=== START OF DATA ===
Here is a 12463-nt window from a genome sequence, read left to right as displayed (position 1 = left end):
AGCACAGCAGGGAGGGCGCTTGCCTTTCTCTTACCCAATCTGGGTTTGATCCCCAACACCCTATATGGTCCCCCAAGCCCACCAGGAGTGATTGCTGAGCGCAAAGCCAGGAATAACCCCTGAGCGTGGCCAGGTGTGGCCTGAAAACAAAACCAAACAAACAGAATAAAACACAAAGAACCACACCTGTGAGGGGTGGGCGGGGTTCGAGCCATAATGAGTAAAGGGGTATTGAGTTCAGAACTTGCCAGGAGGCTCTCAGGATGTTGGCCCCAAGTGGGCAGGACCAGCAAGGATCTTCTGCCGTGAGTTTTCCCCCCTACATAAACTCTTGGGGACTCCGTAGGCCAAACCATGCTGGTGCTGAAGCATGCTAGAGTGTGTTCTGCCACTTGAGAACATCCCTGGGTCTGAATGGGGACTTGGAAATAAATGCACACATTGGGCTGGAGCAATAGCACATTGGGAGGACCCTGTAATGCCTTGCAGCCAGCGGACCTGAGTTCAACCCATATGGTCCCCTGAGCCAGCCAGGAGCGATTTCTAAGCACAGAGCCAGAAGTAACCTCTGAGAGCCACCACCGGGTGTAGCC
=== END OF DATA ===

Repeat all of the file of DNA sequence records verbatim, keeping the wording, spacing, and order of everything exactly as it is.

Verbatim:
Here is a 12463-nt window from a genome sequence, read left to right as displayed (position 1 = left end):
AGCACAGCAGGGAGGGCGCTTGCCTTTCTCTTACCCAATCTGGGTTTGATCCCCAACACCCTATATGGTCCCCCAAGCCCACCAGGAGTGATTGCTGAGCGCAAAGCCAGGAATAACCCCTGAGCGTGGCCAGGTGTGGCCTGAAAACAAAACCAAACAAACAGAATAAAACACAAAGAACCACACCTGTGAGGGGTGGGCGGGGTTCGAGCCATAATGAGTAAAGGGGTATTGAGTTCAGAACTTGCCAGGAGGCTCTCAGGATGTTGGCCCCAAGTGGGCAGGACCAGCAAGGATCTTCTGCCGTGAGTTTTCCCCCCTACATAAACTCTTGGGGACTCCGTAGGCCAAACCATGCTGGTGCTGAAGCATGCTAGAGTGTGTTCTGCCACTTGAGAACATCCCTGGGTCTGAATGGGGACTTGGAAATAAATGCACACATTGGGCTGGAGCAATAGCACATTGGGAGGACCCTGTAATGCCTTGCAGCCAGCGGACCTGAGTTCAACCCATATGGTCCCCTGAGCCAGCCAGGAGCGATTTCTAAGCACAGAGCCAGAAGTAACCTCTGAGAGCCACCACCGGGTGTAGCC